These figures show that voltage gain factor first increase until a certain duty cycle α0 value from which it began decreasing. In fact, when the duty cycle is increasing the losses in the series resistance of the inductor also increase to a threshold from which the losses are so important that the voltage gain factor begin decreasing for duty cycle approaching unity. We can see that this threshold depend directly on the series resistance value rL. For low rL the threshold is reached very close to duty cycle equal to unity but for increasing rL the threshold is reached far from duty cycle equal to unity. This means that the maximum voltage gain factor (corresponding to a duty cycle α0) is shifted left as rL increases. As losses in the inductor increase, the voltage gain factor decrease very rapidly. This means that in practical design the value of rL must be absolutely know otherwise the output voltage could not be guaranteed. Figure 4(a) & Figure 4(b) also show that, regarding the voltage gain factor, there is no significant differences between low rC values and high rC values.
These two figures illustrate very well the above situation; for low rL value as for high rL value, the effect of the capacitor series resistance is very negligible on the voltage gain factor. That is, the effect of the capacitor series resistance could be neglected in a first approach in a practical design contrary to the inductor series resistance.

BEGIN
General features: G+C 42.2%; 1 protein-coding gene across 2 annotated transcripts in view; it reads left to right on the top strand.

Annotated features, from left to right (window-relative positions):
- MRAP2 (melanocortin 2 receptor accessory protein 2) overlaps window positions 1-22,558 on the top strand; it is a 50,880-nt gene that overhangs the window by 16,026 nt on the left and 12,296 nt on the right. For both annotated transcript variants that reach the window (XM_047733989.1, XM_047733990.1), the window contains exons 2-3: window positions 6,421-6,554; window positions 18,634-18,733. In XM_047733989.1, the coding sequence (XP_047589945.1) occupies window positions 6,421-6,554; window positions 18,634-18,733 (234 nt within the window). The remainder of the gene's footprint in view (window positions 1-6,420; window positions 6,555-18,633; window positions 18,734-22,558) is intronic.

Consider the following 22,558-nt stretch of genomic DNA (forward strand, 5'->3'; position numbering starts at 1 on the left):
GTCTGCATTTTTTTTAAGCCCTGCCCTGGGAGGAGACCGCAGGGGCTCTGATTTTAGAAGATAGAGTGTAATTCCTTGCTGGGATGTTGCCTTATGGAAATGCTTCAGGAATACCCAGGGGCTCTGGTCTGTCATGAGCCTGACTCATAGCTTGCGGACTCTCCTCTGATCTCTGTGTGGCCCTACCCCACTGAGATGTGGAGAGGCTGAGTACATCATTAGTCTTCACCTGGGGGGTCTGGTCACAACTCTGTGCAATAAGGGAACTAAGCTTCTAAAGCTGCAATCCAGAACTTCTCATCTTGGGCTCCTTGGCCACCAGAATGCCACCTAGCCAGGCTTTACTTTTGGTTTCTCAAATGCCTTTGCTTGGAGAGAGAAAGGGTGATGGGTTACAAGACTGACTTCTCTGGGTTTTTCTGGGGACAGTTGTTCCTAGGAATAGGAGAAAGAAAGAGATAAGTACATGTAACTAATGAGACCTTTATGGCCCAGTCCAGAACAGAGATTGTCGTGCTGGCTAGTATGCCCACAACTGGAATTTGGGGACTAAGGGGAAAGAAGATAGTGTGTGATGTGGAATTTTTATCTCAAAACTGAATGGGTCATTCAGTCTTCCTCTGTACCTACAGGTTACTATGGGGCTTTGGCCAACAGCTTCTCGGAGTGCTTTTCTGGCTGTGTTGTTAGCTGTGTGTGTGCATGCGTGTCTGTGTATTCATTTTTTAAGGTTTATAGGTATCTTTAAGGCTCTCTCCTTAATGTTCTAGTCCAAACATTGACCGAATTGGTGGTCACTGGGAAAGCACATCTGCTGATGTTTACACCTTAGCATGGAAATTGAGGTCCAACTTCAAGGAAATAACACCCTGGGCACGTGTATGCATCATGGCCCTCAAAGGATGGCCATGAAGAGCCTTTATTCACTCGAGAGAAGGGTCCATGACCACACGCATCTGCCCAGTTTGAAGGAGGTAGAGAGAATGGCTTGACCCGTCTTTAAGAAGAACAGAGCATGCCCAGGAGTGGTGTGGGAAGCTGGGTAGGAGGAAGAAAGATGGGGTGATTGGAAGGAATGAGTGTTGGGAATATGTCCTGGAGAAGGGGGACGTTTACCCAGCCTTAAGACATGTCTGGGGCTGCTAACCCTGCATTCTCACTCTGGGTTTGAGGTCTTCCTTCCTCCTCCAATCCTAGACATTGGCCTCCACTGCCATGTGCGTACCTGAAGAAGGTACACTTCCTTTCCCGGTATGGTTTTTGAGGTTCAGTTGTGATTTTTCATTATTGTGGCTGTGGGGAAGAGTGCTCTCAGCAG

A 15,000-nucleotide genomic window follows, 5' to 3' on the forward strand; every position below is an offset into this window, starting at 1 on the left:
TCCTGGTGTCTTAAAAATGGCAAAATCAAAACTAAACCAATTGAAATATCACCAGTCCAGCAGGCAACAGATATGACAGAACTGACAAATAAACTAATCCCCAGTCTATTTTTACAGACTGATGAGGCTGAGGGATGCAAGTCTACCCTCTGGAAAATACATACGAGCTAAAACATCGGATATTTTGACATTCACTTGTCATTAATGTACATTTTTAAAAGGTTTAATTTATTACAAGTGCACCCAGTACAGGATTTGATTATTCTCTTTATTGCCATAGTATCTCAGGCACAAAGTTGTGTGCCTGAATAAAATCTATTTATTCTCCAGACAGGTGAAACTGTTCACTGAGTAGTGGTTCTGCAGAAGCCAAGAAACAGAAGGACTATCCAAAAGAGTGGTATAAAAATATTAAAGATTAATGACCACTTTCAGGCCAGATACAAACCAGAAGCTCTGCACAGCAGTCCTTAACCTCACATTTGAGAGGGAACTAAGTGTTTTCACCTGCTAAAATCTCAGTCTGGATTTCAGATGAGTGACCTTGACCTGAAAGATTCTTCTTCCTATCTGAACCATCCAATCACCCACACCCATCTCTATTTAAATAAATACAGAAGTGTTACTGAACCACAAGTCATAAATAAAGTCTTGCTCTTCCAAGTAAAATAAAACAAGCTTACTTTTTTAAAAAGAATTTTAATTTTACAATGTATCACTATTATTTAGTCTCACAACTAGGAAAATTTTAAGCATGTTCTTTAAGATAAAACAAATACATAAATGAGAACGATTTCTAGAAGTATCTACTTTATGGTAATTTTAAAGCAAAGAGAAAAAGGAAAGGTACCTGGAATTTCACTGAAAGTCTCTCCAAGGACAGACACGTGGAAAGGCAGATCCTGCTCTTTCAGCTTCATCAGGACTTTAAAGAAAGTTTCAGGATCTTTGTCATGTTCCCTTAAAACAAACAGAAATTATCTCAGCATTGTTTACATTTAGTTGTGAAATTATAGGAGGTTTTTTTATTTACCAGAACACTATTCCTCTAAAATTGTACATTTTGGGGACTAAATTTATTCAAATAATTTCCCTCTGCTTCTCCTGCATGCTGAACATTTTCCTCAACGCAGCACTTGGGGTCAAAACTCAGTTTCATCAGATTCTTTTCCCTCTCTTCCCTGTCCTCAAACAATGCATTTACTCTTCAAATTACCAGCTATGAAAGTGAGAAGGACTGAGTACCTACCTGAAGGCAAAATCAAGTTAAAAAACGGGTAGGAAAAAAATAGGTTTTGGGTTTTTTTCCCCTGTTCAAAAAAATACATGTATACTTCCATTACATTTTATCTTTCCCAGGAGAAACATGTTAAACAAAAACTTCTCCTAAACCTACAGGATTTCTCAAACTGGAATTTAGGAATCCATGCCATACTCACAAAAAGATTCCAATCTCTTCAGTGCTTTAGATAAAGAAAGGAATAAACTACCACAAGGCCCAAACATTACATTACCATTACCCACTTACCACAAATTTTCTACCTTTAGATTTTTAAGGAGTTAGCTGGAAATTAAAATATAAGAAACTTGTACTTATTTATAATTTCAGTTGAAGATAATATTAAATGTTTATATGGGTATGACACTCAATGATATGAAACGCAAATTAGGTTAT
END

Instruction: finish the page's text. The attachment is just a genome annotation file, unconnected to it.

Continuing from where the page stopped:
Taking into account inductor’s series resistance could lead up to about 54% lower value of the voltage gain factor than that of ideal calculation (rL = 0); for the case of rC, the gain factor is only up to about 8% lower than ideal calculation (rC = 0). If the output voltage ripple must be kept as low as possible, then the capacitor resistance should be very low, typically about 10 mΩ (example for X5R/X7R capacitors). Given that inductor losses also depend on operating frequency the selected inductor must have high quality factor value, typically before quality turning point.
The effect of the output diode is related to its forward voltage VF; this forward voltage has to be as low as possible with also a low dynamic resistance value. This goal can be reached by choosing an appropriate Schottky diode.
For a given operating frequency and a set of inductor, capacitor and diode, the voltage gain factor only depend on the switching transistor characteristics.
Figure 6 illustrates the importance of the transistor intrinsic parameters on the voltage gain.